Lightroom filters are very useful for adjusting exposure, white balance, and other settings in selected parts of your images. When used correctly, they can transform any image from good to great. This video from Phlearn introduces graduated and radial filters to beginner Lightroom users:
Both the graduated and the radial filters are located at the top right corner of the Develop module (pictured below). Clicking either of the two opens up a list of sliders and options.
Click the graduated filter icon and then click at the top of the image and drag it down. You’ll notice a set of three parallel lines. Depending on whether you have one or more of the sliders tweaked, you’ll notice that the image is affected within the area of the parallel lines.
In the demonstrated example, the area within the parallel lines (the graduated filter) became darker, because the exposure was set to negative.
If you hover over the central selection it will turn red to show the exact area being affected.
The outside lines determine how smooth the transition of the effect will be. The further apart they are from each other the smoother they are. In the composite image above, the effects are quite apparent. The left side has the lines farther apart. The right side has the lines on top of each other.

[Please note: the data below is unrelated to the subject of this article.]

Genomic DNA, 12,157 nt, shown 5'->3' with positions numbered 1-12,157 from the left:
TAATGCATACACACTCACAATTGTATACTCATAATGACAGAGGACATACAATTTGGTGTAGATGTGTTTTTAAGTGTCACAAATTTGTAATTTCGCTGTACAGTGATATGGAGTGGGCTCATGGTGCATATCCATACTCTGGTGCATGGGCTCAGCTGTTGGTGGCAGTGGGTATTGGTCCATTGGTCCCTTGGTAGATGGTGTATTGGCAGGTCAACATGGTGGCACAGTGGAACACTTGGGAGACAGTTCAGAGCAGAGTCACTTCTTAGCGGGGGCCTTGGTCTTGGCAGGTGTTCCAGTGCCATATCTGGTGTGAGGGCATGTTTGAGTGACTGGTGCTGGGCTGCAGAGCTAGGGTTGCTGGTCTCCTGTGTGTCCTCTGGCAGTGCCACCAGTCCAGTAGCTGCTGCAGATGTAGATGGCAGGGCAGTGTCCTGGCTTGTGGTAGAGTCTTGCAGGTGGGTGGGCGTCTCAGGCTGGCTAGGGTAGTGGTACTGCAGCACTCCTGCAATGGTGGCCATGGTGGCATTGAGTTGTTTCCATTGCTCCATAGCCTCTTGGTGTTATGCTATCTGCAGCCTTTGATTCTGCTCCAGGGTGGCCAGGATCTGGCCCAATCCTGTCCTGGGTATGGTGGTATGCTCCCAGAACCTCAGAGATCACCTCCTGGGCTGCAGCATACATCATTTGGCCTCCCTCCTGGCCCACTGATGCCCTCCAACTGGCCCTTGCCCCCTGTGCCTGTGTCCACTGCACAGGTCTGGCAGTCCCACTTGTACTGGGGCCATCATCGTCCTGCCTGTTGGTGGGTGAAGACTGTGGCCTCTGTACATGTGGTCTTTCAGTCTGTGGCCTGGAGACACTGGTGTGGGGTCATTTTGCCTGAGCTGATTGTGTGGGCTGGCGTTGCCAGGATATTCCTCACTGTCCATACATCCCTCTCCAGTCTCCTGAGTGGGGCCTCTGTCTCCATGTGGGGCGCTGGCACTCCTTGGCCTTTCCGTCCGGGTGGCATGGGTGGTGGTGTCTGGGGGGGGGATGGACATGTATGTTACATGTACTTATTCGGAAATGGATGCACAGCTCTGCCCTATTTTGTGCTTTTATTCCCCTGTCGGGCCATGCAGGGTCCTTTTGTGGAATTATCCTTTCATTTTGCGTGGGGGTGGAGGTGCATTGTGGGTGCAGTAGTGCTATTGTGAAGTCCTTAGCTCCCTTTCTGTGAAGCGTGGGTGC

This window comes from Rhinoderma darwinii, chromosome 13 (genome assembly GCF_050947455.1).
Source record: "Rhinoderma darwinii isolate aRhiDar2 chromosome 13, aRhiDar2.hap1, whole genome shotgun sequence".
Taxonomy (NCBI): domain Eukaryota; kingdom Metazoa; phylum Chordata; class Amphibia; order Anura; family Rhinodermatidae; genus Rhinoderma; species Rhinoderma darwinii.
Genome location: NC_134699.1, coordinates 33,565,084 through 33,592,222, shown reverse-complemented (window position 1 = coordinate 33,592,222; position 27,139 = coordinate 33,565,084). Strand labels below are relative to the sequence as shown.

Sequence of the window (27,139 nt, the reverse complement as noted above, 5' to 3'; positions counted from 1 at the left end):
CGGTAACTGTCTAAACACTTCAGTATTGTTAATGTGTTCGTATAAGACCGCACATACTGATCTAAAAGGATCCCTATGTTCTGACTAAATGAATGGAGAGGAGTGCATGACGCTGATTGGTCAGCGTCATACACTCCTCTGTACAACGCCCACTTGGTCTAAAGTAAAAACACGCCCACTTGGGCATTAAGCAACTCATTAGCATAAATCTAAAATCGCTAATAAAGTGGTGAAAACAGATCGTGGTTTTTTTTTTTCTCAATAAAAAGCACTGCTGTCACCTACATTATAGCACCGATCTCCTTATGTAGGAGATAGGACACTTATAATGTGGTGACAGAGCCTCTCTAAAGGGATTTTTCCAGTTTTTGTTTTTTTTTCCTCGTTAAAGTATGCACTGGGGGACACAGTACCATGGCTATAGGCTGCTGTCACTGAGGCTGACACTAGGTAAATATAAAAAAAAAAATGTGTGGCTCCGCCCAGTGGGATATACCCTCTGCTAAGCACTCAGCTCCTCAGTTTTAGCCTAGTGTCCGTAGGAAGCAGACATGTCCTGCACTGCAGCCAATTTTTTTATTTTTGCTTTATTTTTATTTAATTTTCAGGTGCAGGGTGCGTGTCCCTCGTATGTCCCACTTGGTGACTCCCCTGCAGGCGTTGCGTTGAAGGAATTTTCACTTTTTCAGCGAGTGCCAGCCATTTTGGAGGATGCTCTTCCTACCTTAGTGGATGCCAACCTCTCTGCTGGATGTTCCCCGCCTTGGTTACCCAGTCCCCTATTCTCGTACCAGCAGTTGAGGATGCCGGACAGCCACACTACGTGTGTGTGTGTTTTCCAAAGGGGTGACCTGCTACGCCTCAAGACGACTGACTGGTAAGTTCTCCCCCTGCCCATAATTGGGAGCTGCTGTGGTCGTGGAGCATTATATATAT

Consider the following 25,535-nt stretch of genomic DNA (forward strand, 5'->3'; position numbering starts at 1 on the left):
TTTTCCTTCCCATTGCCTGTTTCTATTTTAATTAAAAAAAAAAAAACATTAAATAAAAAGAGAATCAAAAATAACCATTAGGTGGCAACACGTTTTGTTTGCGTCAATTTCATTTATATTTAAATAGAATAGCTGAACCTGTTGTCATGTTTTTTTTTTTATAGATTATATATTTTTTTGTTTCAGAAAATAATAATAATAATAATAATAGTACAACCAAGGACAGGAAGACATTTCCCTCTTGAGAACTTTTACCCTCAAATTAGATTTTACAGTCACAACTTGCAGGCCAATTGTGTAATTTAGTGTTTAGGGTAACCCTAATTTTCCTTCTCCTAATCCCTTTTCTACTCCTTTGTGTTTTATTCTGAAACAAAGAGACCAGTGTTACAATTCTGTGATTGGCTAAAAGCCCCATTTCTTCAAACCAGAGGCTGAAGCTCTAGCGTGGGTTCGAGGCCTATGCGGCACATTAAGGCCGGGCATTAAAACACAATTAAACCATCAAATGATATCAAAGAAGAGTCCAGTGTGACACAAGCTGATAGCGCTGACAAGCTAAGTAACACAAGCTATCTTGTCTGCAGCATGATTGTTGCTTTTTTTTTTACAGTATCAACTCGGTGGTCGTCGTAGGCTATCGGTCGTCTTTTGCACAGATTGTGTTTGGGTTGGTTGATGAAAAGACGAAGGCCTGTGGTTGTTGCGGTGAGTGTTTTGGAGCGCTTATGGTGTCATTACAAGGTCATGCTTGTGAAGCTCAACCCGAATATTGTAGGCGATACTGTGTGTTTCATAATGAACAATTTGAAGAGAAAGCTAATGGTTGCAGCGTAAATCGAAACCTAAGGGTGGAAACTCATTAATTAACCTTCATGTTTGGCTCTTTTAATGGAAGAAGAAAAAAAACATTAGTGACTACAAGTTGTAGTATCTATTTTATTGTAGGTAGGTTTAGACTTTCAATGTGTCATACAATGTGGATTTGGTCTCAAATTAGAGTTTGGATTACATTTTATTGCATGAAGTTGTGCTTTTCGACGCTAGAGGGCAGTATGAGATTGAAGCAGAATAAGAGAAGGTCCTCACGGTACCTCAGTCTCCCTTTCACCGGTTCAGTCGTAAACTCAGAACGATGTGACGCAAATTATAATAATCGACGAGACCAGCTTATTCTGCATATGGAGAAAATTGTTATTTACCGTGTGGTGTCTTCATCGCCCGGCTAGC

You can also rotate the filter.
Just as well, you can use multiple filters at the same time.
Using a radial filter is just as easy. Click on the radial filter icon and then drag it outward to change the size and the shape. Depending on the sliders you had tweaked, the selected area will be affected.
You can affect only the area outside the selection by selecting Invert Mask. Also, you can adjust the degree of feathering.
Decreasing the effect of feathering will increase the hardness of the transition, and increasing it will make it smoother.
What are your tips for using Lightroom filters?
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Article source: PictureCorrect